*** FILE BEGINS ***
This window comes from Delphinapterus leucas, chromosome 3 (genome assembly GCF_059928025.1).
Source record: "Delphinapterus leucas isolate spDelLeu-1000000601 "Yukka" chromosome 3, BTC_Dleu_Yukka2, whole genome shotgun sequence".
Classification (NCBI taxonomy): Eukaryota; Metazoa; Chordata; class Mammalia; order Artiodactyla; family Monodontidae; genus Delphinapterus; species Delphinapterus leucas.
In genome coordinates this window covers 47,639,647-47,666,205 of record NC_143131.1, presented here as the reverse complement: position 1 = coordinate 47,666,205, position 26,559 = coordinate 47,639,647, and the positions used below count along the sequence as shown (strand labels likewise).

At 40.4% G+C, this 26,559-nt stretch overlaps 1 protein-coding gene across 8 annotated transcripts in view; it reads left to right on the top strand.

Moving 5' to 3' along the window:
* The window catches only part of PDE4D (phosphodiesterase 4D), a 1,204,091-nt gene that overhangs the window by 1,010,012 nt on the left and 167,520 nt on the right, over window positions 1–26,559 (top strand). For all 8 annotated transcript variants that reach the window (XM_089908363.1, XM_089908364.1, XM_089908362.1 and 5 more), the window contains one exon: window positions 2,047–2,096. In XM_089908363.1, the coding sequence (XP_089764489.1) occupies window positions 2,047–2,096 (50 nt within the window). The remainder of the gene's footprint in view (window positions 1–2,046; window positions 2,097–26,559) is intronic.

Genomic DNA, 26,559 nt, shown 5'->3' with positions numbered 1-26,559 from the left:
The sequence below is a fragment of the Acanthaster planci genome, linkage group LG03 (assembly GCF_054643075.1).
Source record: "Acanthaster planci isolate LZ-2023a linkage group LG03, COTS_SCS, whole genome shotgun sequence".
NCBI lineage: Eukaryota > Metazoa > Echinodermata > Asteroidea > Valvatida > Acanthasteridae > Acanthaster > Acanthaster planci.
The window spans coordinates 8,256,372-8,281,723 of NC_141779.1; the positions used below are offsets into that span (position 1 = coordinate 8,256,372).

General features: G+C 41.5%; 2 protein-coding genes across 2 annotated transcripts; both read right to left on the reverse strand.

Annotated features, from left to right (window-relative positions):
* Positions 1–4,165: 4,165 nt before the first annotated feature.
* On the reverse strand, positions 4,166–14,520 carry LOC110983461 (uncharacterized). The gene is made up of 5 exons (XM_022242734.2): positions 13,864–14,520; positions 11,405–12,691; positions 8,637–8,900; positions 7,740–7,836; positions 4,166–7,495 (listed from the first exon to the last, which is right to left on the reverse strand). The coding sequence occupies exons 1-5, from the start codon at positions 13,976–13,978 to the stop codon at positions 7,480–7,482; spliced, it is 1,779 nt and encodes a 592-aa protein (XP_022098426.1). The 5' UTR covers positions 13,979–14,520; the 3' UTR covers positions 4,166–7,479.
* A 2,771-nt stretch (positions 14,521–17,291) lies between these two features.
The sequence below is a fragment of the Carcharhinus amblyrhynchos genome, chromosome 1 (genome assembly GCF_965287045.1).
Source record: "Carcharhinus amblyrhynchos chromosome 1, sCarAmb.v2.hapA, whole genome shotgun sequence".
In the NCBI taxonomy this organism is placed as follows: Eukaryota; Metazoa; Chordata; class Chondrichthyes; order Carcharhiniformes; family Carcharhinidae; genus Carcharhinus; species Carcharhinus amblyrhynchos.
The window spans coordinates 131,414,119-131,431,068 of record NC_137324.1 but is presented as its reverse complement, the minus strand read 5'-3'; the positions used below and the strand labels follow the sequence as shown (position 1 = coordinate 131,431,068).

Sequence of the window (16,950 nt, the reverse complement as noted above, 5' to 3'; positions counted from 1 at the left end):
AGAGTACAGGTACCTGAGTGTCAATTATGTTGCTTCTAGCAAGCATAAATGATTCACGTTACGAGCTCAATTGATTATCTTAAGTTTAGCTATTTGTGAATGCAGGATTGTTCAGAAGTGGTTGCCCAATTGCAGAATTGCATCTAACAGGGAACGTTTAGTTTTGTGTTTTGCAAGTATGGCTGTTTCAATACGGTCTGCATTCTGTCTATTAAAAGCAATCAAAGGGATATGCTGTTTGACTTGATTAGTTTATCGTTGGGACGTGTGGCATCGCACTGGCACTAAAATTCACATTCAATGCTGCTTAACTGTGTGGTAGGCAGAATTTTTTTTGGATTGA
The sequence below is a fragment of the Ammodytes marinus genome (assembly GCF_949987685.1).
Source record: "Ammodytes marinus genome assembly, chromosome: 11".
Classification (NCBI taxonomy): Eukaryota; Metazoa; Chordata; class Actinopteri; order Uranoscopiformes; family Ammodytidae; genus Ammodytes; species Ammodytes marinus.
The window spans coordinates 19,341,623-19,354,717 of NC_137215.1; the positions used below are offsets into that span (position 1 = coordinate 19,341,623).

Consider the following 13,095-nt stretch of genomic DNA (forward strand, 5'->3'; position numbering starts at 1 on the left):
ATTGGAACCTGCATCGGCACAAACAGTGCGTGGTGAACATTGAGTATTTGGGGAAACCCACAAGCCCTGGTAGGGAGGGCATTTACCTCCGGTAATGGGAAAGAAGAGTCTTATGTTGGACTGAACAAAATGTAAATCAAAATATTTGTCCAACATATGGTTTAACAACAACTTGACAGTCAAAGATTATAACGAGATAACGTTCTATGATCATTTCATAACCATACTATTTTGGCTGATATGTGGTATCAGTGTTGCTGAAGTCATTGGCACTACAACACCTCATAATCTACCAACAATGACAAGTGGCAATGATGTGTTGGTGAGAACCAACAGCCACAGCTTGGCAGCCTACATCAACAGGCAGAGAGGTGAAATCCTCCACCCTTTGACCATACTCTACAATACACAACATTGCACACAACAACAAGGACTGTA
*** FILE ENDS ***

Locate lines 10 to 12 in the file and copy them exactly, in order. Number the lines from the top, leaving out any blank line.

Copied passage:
Source record: "Acanthaster planci isolate LZ-2023a linkage group LG03, COTS_SCS, whole genome shotgun sequence".
NCBI lineage: Eukaryota > Metazoa > Echinodermata > Asteroidea > Valvatida > Acanthasteridae > Acanthaster > Acanthaster planci.
The window spans coordinates 8,256,372-8,281,723 of NC_141779.1; the positions used below are offsets into that span (position 1 = coordinate 8,256,372).